Wednesday, January 25, 2012

By popular demand... A Lost Silkscreen

PROVISO: Each poster is a special case requiring specialized methods. We do tests on each piece before we begin working. We do this for a living, we are professionals. You absolutely must never ever ever try this at home. Okay? Okay let's go.

 This week we are going to repair a Tyler Stout "Lost" silkscreen that was damaged in shipping. It happens every so often that a poster is shipped in a weak tube and the tube gets folded or crushed or, God forbid, rained on during shipping. A poster is ruined and a lesson is learned. Except we can fix that poster. This particular case calls for the John Davis-innovated Isinglass Gelatin Backing Technique.

Here is our silkscreen. Unfortunately in this photo the business of the image conceals the degree of messed-up-itude which I assure you is indeed disturbing. When the light hits from an angle the damage is very distracting.

Pictured: "Lost" silkscreen by Tyler Stout

These photos were posted here by the owner, with a plea for help. Here you can see the damage clearly.

John began by washing the print. Since water causes paper to expand, it is important to make sure both sides of the paper expand at the same rate. This will prevent cracking the printing ink or warping the paper's structural integrity. We have already tested the ink to make sure it will not be affected by the water. While many types of printing ink are water soluble, they also contain a  plastic co-solvent that ensures resistance to water.

Here the front has been wet down but the back is still dry. Much of the image is visible through the paper.
Rinsing the back..
Once the poster is thoroughly wet and malleable, John massages the paper to loosen up the fibers. Once the poster is mounted to a flat board and begins to dry, the fibers will mesh and fuse together properly.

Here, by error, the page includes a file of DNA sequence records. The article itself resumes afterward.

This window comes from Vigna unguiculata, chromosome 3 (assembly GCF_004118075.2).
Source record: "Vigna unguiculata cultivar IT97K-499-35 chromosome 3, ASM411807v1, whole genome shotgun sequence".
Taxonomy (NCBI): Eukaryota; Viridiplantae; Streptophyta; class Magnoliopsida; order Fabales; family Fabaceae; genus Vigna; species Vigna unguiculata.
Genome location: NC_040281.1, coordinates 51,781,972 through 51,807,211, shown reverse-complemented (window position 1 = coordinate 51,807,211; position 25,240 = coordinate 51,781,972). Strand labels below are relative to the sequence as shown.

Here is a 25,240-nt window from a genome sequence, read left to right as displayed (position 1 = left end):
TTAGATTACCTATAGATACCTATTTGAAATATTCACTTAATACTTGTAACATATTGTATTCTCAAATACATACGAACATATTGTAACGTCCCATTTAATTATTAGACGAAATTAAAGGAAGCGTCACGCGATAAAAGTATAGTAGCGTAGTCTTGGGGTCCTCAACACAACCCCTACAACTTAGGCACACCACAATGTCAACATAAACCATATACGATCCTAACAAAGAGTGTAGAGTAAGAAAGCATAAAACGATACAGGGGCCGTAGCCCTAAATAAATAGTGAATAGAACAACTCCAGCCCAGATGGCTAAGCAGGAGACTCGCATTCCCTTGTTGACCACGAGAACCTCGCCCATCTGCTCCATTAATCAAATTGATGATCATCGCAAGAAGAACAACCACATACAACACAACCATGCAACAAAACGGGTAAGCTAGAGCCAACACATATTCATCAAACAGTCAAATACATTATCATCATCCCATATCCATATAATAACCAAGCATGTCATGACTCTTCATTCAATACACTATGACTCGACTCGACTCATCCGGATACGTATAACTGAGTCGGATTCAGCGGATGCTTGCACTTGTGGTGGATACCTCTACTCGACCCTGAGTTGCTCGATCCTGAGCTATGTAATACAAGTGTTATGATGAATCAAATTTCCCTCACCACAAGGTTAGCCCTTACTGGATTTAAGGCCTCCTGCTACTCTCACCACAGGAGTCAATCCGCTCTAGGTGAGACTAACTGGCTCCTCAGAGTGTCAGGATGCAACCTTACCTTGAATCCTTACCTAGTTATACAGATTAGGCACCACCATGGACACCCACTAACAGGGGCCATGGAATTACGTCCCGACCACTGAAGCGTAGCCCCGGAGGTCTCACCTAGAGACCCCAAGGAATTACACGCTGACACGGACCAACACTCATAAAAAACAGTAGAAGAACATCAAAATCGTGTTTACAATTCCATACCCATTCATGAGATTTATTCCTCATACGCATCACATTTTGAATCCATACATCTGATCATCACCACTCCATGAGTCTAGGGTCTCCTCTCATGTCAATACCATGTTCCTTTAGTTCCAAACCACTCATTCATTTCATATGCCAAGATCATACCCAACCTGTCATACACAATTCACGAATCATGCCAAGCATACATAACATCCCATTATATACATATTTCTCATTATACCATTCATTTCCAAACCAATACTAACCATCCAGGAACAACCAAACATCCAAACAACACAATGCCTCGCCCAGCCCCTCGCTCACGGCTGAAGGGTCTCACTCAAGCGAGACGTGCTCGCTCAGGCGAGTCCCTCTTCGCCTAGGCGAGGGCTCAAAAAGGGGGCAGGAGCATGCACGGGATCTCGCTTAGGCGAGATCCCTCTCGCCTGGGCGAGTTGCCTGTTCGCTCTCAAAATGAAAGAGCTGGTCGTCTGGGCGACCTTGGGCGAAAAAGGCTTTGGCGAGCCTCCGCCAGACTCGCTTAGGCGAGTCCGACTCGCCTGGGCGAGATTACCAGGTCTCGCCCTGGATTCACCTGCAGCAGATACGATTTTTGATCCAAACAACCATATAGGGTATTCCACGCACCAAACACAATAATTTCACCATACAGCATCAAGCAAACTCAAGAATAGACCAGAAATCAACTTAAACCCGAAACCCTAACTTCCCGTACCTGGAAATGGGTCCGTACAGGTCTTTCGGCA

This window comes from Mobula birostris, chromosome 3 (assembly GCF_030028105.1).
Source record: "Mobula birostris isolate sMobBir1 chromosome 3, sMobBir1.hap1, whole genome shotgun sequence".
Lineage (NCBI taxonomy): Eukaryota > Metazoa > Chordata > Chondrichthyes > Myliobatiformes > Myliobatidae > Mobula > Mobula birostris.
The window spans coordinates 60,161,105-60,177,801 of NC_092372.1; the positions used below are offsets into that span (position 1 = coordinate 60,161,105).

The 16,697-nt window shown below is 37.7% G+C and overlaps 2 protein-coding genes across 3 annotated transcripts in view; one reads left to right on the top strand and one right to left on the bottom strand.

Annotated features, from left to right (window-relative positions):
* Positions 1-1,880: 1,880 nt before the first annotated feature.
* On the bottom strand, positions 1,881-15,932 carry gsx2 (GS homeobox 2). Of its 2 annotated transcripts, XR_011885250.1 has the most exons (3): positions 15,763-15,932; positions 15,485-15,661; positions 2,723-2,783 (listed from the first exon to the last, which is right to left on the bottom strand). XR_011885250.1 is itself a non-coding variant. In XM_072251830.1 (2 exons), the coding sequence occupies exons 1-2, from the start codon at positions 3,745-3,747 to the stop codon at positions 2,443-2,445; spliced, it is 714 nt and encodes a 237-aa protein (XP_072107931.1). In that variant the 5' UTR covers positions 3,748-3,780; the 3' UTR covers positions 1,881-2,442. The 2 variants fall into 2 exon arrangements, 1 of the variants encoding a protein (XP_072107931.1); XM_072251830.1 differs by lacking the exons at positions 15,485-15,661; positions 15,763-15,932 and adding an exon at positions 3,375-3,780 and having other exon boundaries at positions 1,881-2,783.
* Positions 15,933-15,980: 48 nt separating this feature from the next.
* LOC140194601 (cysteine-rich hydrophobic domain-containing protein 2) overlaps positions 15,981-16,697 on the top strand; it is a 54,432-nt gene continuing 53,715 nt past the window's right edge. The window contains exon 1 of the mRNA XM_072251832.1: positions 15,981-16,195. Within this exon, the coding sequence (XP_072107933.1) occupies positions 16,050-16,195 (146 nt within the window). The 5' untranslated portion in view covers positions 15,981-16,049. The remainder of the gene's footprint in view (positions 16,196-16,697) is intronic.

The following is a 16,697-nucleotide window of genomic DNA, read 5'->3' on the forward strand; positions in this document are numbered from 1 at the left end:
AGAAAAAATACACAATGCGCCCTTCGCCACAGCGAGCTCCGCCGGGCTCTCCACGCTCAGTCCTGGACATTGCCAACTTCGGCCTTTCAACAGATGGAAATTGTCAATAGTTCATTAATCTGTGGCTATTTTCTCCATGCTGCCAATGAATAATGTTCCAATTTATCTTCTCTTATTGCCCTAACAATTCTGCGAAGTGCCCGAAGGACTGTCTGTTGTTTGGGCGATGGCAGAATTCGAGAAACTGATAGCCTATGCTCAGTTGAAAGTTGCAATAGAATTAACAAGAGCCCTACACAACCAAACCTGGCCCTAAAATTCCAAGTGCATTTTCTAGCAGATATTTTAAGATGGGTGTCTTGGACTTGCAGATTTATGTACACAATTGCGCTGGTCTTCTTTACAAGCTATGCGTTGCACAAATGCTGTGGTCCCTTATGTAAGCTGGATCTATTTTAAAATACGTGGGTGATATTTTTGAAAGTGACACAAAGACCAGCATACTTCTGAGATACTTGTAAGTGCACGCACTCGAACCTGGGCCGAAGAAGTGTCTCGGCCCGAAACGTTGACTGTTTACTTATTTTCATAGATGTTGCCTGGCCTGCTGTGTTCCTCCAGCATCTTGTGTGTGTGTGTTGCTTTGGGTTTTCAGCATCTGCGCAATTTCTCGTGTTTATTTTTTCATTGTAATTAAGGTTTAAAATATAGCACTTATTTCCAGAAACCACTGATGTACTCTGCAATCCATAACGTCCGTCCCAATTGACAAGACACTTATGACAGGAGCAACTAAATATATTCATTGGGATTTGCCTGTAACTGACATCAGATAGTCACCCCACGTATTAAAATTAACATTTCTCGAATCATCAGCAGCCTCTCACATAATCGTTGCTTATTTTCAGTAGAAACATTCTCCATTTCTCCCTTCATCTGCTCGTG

John uses his fingers to look for dents in the paper. In many situations your hands are more reliable than your eyes.

The excess water is then pushed out with a squeegee and the poster is now ready for the isinglass gelatin treatment. 

John innovated the gelatin technique as an alternative to linen backing. You can read more about how it's done here.

Once the print has been coated in gelatin and adhered to a sheet of hollytex, a sheet of mylar is laid over it and it is transferred to a clean, flat melamine board. All the air bubbles and excess gelatin are squeegeed out, the mylar is replaced with a second sheet of hollytex and the whole sandwich is left to dry and cure for about twenty-four hours.

 John lifts the Mylar, print and hollytex sandwich off the wet table...

...and moves them over to the melamine board.
He removes the mylar at an angle so that the print doesn't lift off with it.
And now we let it dry.

Sweet flatness. 

Adding another sheet of hollytex on top as an extra flattening precaution.
Once the silkscreen has dried, John uses a long, very thin and sharp spatula to separate each layer.

Removing the hollytex from the back of the print. Notice he pulls the hollytex backward rather than upward to ensure the paper won't tear.

 Tah-dah! Flat as a dream, no evidence of it's former woes. 
We are incredibly happy with the result of this project. The silkscreen looks as good as new.

It should be noted that several crucial steps in our process have been omitted. If you have any questions please feel free to contact us via email at or by phone at 818.882.1214. Also check out our websites: and Please feel free to leave comments or questions on the blog!

An aside: This print is an example of a popular resurgence in contemporary silkscreens. Studios like Mondo, Alien Corset, New Flesh and Malleus are designing original alternatives to the posters issued by movie studios. One reason for this phenomenon is that we are in a time when most posters are designed by lawyers and financiers rather than artists, resulting in what might be called a certain dull sameness. Another reason is the unavailability and prohibitive costs of great original vintage posters.  Here are some of our favorite new silkscreens: 

Rosemary's Baby by New Flesh
The Bird with the Crystal Plumage by Malleus
Dracula by Martin Ansin


  1. Cool stuff, you guys do great work!

  2. Excellent job. Could you take stuff fr UK and send back? I may have sometime what doing - maybe linen backing ? Pm me. Jon.keithly"at"

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